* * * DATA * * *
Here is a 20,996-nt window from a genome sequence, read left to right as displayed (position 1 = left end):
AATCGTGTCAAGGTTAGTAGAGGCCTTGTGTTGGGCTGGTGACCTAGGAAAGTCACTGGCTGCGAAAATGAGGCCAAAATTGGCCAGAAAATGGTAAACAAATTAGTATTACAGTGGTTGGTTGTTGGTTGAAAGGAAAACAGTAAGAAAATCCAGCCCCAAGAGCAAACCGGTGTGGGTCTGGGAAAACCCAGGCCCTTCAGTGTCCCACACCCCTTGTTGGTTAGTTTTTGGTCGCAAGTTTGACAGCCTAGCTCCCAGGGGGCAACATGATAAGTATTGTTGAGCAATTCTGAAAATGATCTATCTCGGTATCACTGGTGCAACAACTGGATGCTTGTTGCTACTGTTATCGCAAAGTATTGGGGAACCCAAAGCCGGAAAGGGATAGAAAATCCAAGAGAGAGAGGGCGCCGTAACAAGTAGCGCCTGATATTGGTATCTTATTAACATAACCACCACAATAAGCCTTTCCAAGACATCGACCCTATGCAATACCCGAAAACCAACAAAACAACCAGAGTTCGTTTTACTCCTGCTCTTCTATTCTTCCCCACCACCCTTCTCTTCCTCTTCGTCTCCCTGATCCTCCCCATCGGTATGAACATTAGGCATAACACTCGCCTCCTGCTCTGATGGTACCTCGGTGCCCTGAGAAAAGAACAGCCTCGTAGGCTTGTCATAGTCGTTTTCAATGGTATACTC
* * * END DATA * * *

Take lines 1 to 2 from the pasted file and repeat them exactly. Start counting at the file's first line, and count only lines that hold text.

Here is a 20,996-nt window from a genome sequence, read left to right as displayed (position 1 = left end):
AATCGTGTCAAGGTTAGTAGAGGCCTTGTGTTGGGCTGGTGACCTAGGAAAGTCACTGGCTGCGAAAATGAGGCCAAAATTGGCCAGAAAATGGTAAACAAATTAGTATTACAGTGGTTGGTTGTTGGTTGAAAGGAAAACAGTAAGAAAATCCAGCCCCAAGAGCAAACCGGTGTGGGTCTGGGAAAACCCAGGCCCTTCAGTGTCCCACACCCCTTGTTGGTTAGTTTTTGGTCGCAAGTTTGACAGCCTAGCTCCCAGGGGGCAACATGATAAGTATTGTTGAGCAATTCTGAAAATGATCTATCTCGGTATCACTGGTGCAACAACTGGATGCTTGTTGCTACTGTTATCGCAAAGTATTGGGGAACCCAAAGCCGGAAAGGGATAGAAAATCCAAGAGAGAGAGGGCGCCGTAACAAGTAGCGCCTGATATTGGTATCTTATTAACATAACCACCACAATAAGCCTTTCCAAGACATCGACCCTATGCAATACCCGAAAACCAACAAAACAACCAGAGTTCGTTTTACTCCTGCTCTTCTATTCTTCCCCACCACCCTTCTCTTCCTCTTCGTCTCCCTGATCCTCCCCATCGGTATGAACATTAGGCATAACACTCGCCTCCTGCTCTGATGGTACCTCGGTGCCCTGAGAAAAGAACAGCCTCGTAGGCTTGTCATAGTCGTTTTCAATGGTATACTC